This & that: The peanut farmer and the real estate mogul

Left: In this April 5, 1990, file photo, Donald Trump ascends the stairs with his fist raised from the genie's lamp after opening the Trump Taj Mahal Casino Resort in a spectacular show of fireworks and laser lights in Atlantic City, N.J. April 5, 1990 | AP Photo by Chaarles Rex Arbogast, File; modified to black-and white, St. George News | Right: Jimmy Carter disembarking from the airplane "Peanut One" at the Pittsburgh-Allegheny County Airport for a campaign stop in Pennsylvania, Sept. 8, 1976 | Photo by Thomas J. O'Halloran via Library of Congress; St. George News

OPINION – We are experiencing an interesting phenomenon in this year’s election season. I watch as Donald Trump is having a polarizing effect on not only the Democrats but also mainstream Republicans.

The first election I remember as a child was the 1976 race. I was 11 years old and in the fifth grade. That election sticks out to me because it was the first time that my classmates argued politics with each other. I am sure the arguments were the same they heard their parents make with other adults. I can’t imagine that any of my classmates were any more politically in-tune than I was.

I do remember that my father was a Carter man. I don’t know why exactly, but it was usually because he was dissatisfied with the incumbent. He was a Reagan man four years later. What I remember most though was how rabid my classmates would get at school. These arguments were much more heated than the “My dad can beat up your dad” rifts you have in kindergarten and first grade.

I don’t remember the following elections having the same effect.

Until now.

And the reason boils down really to one man — Donald Trump. I find many parallels of this primary election season to that of 1976.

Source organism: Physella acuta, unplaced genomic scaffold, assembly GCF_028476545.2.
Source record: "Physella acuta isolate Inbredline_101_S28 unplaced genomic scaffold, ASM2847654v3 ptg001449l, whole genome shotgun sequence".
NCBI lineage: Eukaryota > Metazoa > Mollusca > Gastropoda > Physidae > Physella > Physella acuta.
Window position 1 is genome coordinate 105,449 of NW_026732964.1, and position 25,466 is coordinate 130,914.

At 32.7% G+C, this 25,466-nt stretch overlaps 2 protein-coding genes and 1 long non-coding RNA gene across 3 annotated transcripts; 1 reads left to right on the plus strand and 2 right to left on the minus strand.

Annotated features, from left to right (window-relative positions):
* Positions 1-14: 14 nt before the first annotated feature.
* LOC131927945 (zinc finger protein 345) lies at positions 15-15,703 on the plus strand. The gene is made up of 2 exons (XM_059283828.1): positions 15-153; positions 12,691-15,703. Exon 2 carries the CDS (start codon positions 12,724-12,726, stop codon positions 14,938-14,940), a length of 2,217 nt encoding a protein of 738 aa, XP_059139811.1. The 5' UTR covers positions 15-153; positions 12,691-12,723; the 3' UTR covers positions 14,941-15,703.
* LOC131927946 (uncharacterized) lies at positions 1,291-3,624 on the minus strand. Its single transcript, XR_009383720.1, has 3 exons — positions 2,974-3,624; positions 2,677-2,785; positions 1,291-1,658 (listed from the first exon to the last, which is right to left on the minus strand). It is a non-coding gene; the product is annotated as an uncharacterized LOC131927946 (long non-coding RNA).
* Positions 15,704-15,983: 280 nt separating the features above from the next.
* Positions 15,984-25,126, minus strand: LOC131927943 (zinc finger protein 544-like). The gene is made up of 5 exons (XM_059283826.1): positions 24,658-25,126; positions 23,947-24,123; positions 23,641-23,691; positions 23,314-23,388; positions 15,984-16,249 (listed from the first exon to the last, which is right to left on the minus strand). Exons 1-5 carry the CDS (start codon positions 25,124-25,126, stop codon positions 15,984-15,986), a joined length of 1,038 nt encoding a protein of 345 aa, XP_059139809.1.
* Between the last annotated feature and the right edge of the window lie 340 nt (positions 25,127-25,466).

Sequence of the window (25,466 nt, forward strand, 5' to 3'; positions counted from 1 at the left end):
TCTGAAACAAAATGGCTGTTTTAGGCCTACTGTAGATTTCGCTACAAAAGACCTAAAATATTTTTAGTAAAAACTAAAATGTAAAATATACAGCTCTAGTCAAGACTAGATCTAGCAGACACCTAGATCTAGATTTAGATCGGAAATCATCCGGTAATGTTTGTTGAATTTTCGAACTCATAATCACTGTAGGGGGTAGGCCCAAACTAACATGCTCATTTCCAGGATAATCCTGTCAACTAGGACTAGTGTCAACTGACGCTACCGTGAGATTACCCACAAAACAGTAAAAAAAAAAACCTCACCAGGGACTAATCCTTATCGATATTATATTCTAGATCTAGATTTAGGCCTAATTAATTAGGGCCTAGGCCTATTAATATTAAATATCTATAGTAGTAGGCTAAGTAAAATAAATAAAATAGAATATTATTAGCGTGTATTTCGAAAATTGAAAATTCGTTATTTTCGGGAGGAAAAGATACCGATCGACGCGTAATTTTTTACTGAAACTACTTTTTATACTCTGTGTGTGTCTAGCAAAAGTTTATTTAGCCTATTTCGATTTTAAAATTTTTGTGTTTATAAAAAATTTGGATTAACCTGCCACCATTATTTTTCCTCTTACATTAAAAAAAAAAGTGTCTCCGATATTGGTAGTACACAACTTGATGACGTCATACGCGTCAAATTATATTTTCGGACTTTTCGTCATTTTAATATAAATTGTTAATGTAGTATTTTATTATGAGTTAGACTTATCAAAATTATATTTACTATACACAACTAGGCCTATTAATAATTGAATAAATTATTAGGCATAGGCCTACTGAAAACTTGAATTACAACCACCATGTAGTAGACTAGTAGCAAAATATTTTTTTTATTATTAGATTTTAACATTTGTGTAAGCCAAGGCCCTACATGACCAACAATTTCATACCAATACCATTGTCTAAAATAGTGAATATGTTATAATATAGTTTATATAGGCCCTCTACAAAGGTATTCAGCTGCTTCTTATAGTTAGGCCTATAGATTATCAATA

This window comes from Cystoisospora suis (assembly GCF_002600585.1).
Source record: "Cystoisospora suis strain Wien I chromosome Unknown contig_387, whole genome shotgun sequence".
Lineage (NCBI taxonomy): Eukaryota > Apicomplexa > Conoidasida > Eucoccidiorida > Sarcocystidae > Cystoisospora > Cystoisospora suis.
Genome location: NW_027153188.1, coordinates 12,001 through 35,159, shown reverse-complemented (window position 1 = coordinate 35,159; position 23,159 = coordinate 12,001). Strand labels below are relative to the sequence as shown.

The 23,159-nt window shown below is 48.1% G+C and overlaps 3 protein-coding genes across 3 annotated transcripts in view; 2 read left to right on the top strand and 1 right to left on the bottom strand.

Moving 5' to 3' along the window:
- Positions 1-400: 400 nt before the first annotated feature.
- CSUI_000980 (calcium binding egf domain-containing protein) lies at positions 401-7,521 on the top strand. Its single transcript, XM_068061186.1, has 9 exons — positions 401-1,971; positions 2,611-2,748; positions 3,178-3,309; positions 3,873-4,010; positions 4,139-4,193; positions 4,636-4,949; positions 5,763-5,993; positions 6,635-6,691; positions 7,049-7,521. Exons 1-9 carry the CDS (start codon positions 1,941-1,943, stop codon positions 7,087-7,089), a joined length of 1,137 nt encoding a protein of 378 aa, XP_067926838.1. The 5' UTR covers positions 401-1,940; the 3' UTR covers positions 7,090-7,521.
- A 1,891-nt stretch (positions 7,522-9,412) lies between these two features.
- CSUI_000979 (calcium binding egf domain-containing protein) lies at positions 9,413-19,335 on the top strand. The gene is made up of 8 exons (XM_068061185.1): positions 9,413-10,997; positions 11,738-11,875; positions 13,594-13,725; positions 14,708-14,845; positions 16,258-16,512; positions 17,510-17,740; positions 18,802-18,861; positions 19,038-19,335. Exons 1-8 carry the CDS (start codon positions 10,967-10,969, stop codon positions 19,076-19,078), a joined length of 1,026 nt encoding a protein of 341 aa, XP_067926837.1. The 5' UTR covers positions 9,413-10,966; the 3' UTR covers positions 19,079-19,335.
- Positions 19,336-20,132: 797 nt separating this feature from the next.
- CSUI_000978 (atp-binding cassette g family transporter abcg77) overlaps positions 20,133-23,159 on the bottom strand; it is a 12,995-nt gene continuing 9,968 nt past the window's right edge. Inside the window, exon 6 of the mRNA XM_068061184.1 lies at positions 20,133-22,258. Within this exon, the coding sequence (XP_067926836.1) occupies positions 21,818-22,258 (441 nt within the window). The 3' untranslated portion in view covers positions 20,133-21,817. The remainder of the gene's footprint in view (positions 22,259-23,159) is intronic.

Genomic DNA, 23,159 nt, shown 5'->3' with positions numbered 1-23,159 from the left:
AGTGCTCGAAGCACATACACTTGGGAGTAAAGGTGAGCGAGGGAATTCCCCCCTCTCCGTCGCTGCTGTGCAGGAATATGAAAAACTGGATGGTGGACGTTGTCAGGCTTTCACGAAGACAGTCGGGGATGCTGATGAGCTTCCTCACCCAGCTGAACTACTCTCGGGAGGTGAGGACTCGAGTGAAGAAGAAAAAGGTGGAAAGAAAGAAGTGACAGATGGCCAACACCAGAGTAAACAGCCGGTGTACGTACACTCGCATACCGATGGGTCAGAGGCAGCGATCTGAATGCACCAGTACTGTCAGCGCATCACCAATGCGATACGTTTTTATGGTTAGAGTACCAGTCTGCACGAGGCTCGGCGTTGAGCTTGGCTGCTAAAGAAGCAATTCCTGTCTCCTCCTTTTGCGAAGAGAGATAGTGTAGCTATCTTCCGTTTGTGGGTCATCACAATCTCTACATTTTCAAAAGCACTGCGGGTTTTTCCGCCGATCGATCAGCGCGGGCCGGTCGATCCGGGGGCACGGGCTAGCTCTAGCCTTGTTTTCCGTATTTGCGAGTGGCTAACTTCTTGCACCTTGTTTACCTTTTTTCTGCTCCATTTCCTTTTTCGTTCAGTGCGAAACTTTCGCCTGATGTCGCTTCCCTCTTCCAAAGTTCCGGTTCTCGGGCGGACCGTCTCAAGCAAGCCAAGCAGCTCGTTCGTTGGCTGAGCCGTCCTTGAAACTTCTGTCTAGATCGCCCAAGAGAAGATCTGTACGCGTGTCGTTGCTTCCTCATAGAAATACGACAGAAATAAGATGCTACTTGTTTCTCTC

That year a peanut farmer from Georgia began the election season with little general expectation of him winning the nomination. Despite being a former governor he was not well known on the national stage. There were several other more highly-regarded candidates. Among them were Henry Jackson of Washington, Morris Udall of Arizona and George Wallace of Alabama.

Jimmy Carter had an interesting strategy. In the aftermath of the Watergate scandal, Carter painted himself as a Washington outsider. That strategy allowed him to win the early states and force several others to end their campaigns early.

As Carter closed in on his party’s nomination, the liberal faction of the Democratic Party elites formed the “ABC” movement — Anybody But Carter. California governor Jerry Brown announced his candidacy and defeated Carter in several late primaries but it was too little, too late. Carter had garnered enough delegates by mid-June.

Of course Carter went on to defeat incumbent Gerald Ford. And as the nation suffered through long gas-station lines and skyrocketing inflation I got to hear from my dad how lousy Carter was for the next four years. (Did I mention that he was a Carter man?)

Donald Trump is drawing even more resistance than Carter did. He not only lacks the support of the Republican Party establishment but also gets blistering attacks from many on the left. I am not certain why he is opposed by Democrats. It seems that liberals would want the Republicans to put forward the candidate not fully supported by the Republican Party. I think they see what many of us see. Donald Trump has forged a populist movement that has not only garnered support from many Republicans but also several Independents and Democrats that are voting Republican for the first time in many years.

I am curious how interested our elementary school kids are in this election. Will they be talking about this election in 40 years?

I must admit I have become more intrigued to see how the election season plays out. And despite the many similarities the two campaigns have had, I have already noticed a glaring difference that a President Trump would have with President Carter.

There will be a reverse effect on the population of our northern neighbor. With a President Trump, many people have at least threatened to move to Canada. While with President Carter, a blanket pardon allowed many people to return from Canada.

Darren Cole is a developing columnist and otherwise sports writer for St. George News. Any opinions given are his own and not representative of St. George News.

Email: [email protected]

Twitter:  @STGnews

Copyright St. George News, LLC, 2016, all rights reserved.

Free News Delivery by Email

Would you like to have the day's news stories delivered right to your inbox every evening? Enter your email below to start!

Leave a Reply

This site uses Akismet to reduce spam. Learn how your comment data is processed.